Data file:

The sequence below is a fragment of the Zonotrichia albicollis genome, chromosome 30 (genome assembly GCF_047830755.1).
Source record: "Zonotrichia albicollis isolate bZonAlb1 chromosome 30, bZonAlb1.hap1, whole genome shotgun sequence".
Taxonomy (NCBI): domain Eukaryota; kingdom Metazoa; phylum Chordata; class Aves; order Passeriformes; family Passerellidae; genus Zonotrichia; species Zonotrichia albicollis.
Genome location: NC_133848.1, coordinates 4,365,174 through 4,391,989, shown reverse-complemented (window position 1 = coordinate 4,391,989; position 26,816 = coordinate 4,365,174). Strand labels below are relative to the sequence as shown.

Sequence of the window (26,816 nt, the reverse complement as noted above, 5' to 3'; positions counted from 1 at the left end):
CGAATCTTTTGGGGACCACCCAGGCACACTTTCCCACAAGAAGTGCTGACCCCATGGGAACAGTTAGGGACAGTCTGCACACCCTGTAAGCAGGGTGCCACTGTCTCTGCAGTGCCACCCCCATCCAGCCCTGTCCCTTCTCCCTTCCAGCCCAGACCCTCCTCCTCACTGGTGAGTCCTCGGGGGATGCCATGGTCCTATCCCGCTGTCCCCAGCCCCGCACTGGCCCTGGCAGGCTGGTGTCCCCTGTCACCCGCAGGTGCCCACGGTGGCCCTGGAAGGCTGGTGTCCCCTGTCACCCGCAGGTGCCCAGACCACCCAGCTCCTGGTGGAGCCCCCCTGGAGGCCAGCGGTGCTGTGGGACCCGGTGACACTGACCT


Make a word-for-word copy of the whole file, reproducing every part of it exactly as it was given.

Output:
The sequence below is a fragment of the Zonotrichia albicollis genome, chromosome 30 (genome assembly GCF_047830755.1).
Source record: "Zonotrichia albicollis isolate bZonAlb1 chromosome 30, bZonAlb1.hap1, whole genome shotgun sequence".
Taxonomy (NCBI): domain Eukaryota; kingdom Metazoa; phylum Chordata; class Aves; order Passeriformes; family Passerellidae; genus Zonotrichia; species Zonotrichia albicollis.
Genome location: NC_133848.1, coordinates 4,365,174 through 4,391,989, shown reverse-complemented (window position 1 = coordinate 4,391,989; position 26,816 = coordinate 4,365,174). Strand labels below are relative to the sequence as shown.

Sequence of the window (26,816 nt, the reverse complement as noted above, 5' to 3'; positions counted from 1 at the left end):
CGAATCTTTTGGGGACCACCCAGGCACACTTTCCCACAAGAAGTGCTGACCCCATGGGAACAGTTAGGGACAGTCTGCACACCCTGTAAGCAGGGTGCCACTGTCTCTGCAGTGCCACCCCCATCCAGCCCTGTCCCTTCTCCCTTCCAGCCCAGACCCTCCTCCTCACTGGTGAGTCCTCGGGGGATGCCATGGTCCTATCCCGCTGTCCCCAGCCCCGCACTGGCCCTGGCAGGCTGGTGTCCCCTGTCACCCGCAGGTGCCCACGGTGGCCCTGGAAGGCTGGTGTCCCCTGTCACCCGCAGGTGCCCAGACCACCCAGCTCCTGGTGGAGCCCCCCTGGAGGCCAGCGGTGCTGTGGGACCCGGTGACACTGACCT